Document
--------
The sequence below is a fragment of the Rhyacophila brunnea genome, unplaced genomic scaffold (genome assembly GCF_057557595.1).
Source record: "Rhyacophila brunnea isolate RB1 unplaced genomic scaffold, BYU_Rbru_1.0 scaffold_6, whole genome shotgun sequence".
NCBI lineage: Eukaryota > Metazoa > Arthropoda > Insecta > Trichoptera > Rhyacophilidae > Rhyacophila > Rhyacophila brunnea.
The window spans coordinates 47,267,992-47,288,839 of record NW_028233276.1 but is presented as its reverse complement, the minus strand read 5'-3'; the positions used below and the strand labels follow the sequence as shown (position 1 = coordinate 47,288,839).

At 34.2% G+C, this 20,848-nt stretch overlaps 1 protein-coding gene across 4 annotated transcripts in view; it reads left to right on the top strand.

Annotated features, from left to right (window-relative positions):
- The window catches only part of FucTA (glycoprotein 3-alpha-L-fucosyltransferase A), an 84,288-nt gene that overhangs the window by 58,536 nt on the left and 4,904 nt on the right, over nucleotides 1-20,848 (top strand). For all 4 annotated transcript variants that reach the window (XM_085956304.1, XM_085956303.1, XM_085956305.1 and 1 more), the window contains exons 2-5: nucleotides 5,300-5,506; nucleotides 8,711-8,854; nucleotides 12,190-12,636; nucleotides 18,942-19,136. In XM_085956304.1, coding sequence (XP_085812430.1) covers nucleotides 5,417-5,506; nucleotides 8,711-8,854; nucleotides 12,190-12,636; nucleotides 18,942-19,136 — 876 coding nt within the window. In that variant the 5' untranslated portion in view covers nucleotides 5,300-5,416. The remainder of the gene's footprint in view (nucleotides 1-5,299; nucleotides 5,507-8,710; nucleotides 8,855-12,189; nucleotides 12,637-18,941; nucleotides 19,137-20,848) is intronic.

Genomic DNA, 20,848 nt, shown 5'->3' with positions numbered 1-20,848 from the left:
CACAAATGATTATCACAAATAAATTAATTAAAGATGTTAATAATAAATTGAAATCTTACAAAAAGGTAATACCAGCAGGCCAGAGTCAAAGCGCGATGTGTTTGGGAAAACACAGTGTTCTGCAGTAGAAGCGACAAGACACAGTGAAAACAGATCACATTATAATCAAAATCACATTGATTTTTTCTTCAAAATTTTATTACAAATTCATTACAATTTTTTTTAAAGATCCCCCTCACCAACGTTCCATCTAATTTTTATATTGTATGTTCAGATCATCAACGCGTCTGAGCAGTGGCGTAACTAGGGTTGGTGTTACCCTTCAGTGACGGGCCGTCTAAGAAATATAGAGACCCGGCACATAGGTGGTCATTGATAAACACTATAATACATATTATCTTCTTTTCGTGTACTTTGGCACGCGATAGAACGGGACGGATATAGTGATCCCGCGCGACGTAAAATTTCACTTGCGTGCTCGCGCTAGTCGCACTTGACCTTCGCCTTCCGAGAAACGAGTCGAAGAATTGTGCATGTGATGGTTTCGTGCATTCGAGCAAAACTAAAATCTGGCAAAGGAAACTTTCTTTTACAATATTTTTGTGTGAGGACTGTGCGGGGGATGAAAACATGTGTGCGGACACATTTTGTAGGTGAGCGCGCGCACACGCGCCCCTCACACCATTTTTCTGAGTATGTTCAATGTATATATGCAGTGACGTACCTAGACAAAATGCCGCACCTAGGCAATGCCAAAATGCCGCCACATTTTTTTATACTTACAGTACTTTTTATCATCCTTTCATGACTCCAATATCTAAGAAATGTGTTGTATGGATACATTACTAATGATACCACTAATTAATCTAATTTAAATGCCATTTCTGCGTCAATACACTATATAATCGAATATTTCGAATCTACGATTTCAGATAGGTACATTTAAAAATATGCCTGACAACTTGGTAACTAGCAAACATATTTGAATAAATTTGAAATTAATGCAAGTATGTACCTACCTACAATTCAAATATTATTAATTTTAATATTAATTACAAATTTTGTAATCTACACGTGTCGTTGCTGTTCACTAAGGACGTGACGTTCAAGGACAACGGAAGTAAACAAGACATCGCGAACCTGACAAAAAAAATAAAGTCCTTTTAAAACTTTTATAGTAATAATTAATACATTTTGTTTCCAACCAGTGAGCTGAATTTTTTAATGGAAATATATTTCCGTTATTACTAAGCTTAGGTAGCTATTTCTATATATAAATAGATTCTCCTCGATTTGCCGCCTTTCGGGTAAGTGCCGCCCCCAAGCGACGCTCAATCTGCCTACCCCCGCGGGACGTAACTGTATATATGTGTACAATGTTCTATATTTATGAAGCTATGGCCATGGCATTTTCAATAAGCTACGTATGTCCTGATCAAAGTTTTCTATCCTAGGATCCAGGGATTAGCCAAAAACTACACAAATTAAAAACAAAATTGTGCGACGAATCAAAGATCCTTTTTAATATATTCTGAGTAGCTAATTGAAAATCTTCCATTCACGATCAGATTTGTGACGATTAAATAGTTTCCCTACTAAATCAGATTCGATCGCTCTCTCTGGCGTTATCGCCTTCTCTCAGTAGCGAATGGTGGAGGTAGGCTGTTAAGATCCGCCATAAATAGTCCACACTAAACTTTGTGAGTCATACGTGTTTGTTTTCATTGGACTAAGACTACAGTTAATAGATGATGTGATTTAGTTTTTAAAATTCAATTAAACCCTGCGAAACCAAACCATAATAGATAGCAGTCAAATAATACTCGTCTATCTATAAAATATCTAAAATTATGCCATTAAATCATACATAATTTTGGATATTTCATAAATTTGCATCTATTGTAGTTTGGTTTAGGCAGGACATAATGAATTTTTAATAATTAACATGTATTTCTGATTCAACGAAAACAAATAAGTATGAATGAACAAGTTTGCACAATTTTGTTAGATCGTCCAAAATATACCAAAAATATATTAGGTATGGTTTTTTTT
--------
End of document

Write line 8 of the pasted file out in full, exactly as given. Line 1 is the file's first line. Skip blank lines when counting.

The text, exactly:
Genomic DNA, 20,848 nt, shown 5'->3' with positions numbered 1-20,848 from the left: